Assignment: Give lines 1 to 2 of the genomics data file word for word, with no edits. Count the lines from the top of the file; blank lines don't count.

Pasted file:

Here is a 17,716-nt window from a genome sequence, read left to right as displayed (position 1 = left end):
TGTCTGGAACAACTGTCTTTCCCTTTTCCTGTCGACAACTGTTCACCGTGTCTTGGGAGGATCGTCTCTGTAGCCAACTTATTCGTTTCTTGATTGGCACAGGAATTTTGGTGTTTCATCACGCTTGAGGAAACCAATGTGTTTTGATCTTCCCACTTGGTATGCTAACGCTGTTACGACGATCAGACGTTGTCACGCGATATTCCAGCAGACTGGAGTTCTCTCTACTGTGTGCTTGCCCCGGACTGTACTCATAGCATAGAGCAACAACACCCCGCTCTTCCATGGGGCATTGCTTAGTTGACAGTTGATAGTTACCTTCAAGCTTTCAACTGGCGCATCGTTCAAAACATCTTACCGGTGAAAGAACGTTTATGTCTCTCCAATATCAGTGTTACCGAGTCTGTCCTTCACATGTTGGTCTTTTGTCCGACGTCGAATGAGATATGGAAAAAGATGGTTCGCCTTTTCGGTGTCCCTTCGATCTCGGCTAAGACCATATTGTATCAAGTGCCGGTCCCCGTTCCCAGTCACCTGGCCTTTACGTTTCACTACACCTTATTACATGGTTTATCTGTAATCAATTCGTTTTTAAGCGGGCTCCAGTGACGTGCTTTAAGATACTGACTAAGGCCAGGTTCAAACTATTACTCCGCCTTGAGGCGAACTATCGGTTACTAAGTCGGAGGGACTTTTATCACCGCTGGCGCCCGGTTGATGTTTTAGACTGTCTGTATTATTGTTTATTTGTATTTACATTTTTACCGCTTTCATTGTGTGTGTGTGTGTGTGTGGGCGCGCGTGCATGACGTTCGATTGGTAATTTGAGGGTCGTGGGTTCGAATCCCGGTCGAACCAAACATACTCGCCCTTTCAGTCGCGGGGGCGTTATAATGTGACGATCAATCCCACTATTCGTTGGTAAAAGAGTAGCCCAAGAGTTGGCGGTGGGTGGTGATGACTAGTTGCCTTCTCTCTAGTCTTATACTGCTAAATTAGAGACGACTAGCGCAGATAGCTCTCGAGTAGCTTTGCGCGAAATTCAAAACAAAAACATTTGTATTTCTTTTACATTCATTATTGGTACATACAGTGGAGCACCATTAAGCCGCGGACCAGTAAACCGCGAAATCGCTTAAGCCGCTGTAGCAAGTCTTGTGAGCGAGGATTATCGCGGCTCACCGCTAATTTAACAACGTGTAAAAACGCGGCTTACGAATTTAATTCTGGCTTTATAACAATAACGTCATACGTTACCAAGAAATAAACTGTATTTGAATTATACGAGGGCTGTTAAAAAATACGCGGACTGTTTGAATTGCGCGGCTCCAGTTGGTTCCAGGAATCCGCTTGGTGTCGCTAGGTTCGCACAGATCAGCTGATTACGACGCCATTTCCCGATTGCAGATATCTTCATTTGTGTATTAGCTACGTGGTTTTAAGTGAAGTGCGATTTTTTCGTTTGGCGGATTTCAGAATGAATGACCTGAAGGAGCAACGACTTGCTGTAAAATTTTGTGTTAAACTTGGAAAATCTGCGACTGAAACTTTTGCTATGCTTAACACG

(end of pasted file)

Here is a 17,716-nt window from a genome sequence, read left to right as displayed (position 1 = left end):
TGTCTGGAACAACTGTCTTTCCCTTTTCCTGTCGACAACTGTTCACCGTGTCTTGGGAGGATCGTCTCTGTAGCCAACTTATTCGTTTCTTGATTGGCACAGGAATTTTGGTGTTTCATCACGCTTGAGGAAACCAATGTGTTTTGATCTTCCCACTTGGTATGCTAACGCTGTTACGACGATCAGACGTTGTCACGCGATATTCCAGCAGACTGGAGTTCTCTCTACTGTGTGCTTGCCCCGGACTGTACTCATAGCATAGAGCAACAACACCCCGCTCTTCCATGGGGCATTGCTTAGTTGACAGTTGATAGTTACCTTCAAGCTTTCAACTGGCGCATCGTTCAAAACATCTTACCGGTGAAAGAACGTTTATGTCTCTCCAATATCAGTGTTACCGAGTCTGTCCTTCACATGTTGGTCTTTTGTCCGACGTCGAATGAGATATGGAAAAAGATGGTTCGCCTTTTCGGTGTCCCTTCGATCTCGGCTAAGACCATATTGTATCAAGTGCCGGTCCCCGTTCCCAGTCACCTGGCCTTTACGTTTCACTACACCTTATTACATGGTTTATCTGTAATCAATTCGTTTTTAAGCGGGCTCCAGTGACGTGCTTTAAGATACTGACTAAGGCCAGGTTCAAACTATTACTCCGCCTTGAGGCGAACTATCGGTTACTAAGTCGGAGGGACTTTTATCACCGCTGGCGCCCGGTTGATGTTTTAGACTGTCTGTATTATTGTTTATTTGTATTTACATTTTTACCGCTTTCATTGTGTGTGTGTGTGTGTGTGGGCGCGCGTGCATGACGTTCGATTGGTAATTTGAGGGTCGTGGGTTCGAATCCCGGTCGAACCAAACATACTCGCCCTTTCAGTCGCGGGGGCGTTATAATGTGACGATCAATCCCACTATTCGTTGGTAAAAGAGTAGCCCAAGAGTTGGCGGTGGGTGGTGATGACTAGTTGCCTTCTCTCTAGTCTTATACTGCTAAATTAGAGACGACTAGCGCAGATAGCTCTCGAGTAGCTTTGCGCGAAATTCAAAACAAAAACATTTGTATTTCTTTTACATTCATTATTGGTACATACAGTGGAGCACCATTAAGCCGCGGACCAGTAAACCGCGAAATCGCTTAAGCCGCTGTAGCAAGTCTTGTGAGCGAGGATTATCGCGGCTCACCGCTAATTTAACAACGTGTAAAAACGCGGCTTACGAATTTAATTCTGGCTTTATAACAATAACGTCATACGTTACCAAGAAATAAACTGTATTTGAATTATACGAGGGCTGTTAAAAAATACGCGGACTGTTTGAATTGCGCGGCTCCAGTTGGTTCCAGGAATCCGCTTGGTGTCGCTAGGTTCGCACAGATCAGCTGATTACGACGCCATTTCCCGATTGCAGATATCTTCATTTGTGTATTAGCTACGTGGTTTTAAGTGAAGTGCGATTTTTTCGTTTGGCGGATTTCAGAATGAATGACCTGAAGGAGCAACGACTTGCTGTAAAATTTTGTGTTAAACTTGGAAAATCTGCGACTGAAACTTTTGCTATGCTTAACACG